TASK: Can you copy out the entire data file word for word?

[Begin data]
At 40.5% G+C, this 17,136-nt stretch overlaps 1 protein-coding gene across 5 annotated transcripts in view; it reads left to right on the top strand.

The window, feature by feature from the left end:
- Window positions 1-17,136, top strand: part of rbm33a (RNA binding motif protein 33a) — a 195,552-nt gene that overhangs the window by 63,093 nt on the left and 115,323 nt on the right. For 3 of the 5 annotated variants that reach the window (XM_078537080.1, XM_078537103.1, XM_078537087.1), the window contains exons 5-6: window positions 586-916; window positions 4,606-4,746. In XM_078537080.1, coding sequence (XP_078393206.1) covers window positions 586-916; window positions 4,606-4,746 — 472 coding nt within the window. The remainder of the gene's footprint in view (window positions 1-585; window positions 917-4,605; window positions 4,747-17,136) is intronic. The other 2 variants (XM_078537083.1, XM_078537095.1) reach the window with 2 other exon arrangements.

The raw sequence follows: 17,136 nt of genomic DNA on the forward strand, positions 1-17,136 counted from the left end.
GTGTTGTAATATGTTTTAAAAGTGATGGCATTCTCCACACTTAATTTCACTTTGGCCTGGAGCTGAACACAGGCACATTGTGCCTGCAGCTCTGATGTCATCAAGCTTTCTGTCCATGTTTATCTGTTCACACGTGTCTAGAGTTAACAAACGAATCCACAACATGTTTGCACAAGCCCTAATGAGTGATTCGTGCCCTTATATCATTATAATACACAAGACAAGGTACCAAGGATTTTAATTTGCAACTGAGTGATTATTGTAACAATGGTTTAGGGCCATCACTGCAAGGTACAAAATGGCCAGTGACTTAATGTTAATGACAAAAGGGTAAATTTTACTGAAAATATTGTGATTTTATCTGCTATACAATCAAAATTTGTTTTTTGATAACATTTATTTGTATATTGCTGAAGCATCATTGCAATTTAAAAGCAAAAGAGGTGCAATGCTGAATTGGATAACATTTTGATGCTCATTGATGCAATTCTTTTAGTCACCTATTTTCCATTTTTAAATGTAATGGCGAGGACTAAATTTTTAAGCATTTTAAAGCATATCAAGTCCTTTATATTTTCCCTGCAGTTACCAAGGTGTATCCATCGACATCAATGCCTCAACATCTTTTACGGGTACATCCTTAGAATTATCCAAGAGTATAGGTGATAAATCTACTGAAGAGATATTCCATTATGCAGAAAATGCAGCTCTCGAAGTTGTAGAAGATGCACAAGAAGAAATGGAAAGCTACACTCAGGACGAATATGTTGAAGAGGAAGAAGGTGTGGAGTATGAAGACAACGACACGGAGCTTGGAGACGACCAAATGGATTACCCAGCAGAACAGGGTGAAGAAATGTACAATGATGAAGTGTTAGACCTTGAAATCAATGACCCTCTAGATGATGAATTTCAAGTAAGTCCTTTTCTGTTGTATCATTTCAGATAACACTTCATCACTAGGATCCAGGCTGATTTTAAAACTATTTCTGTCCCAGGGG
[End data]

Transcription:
At 40.5% G+C, this 17,136-nt stretch overlaps 1 protein-coding gene across 5 annotated transcripts in view; it reads left to right on the top strand.

The window, feature by feature from the left end:
- Window positions 1-17,136, top strand: part of rbm33a (RNA binding motif protein 33a) — a 195,552-nt gene that overhangs the window by 63,093 nt on the left and 115,323 nt on the right. For 3 of the 5 annotated variants that reach the window (XM_078537080.1, XM_078537103.1, XM_078537087.1), the window contains exons 5-6: window positions 586-916; window positions 4,606-4,746. In XM_078537080.1, coding sequence (XP_078393206.1) covers window positions 586-916; window positions 4,606-4,746 — 472 coding nt within the window. The remainder of the gene's footprint in view (window positions 1-585; window positions 917-4,605; window positions 4,747-17,136) is intronic. The other 2 variants (XM_078537083.1, XM_078537095.1) reach the window with 2 other exon arrangements.

The raw sequence follows: 17,136 nt of genomic DNA on the forward strand, positions 1-17,136 counted from the left end.
GTGTTGTAATATGTTTTAAAAGTGATGGCATTCTCCACACTTAATTTCACTTTGGCCTGGAGCTGAACACAGGCACATTGTGCCTGCAGCTCTGATGTCATCAAGCTTTCTGTCCATGTTTATCTGTTCACACGTGTCTAGAGTTAACAAACGAATCCACAACATGTTTGCACAAGCCCTAATGAGTGATTCGTGCCCTTATATCATTATAATACACAAGACAAGGTACCAAGGATTTTAATTTGCAACTGAGTGATTATTGTAACAATGGTTTAGGGCCATCACTGCAAGGTACAAAATGGCCAGTGACTTAATGTTAATGACAAAAGGGTAAATTTTACTGAAAATATTGTGATTTTATCTGCTATACAATCAAAATTTGTTTTTTGATAACATTTATTTGTATATTGCTGAAGCATCATTGCAATTTAAAAGCAAAAGAGGTGCAATGCTGAATTGGATAACATTTTGATGCTCATTGATGCAATTCTTTTAGTCACCTATTTTCCATTTTTAAATGTAATGGCGAGGACTAAATTTTTAAGCATTTTAAAGCATATCAAGTCCTTTATATTTTCCCTGCAGTTACCAAGGTGTATCCATCGACATCAATGCCTCAACATCTTTTACGGGTACATCCTTAGAATTATCCAAGAGTATAGGTGATAAATCTACTGAAGAGATATTCCATTATGCAGAAAATGCAGCTCTCGAAGTTGTAGAAGATGCACAAGAAGAAATGGAAAGCTACACTCAGGACGAATATGTTGAAGAGGAAGAAGGTGTGGAGTATGAAGACAACGACACGGAGCTTGGAGACGACCAAATGGATTACCCAGCAGAACAGGGTGAAGAAATGTACAATGATGAAGTGTTAGACCTTGAAATCAATGACCCTCTAGATGATGAATTTCAAGTAAGTCCTTTTCTGTTGTATCATTTCAGATAACACTTCATCACTAGGATCCAGGCTGATTTTAAAACTATTTCTGTCCCAGGGG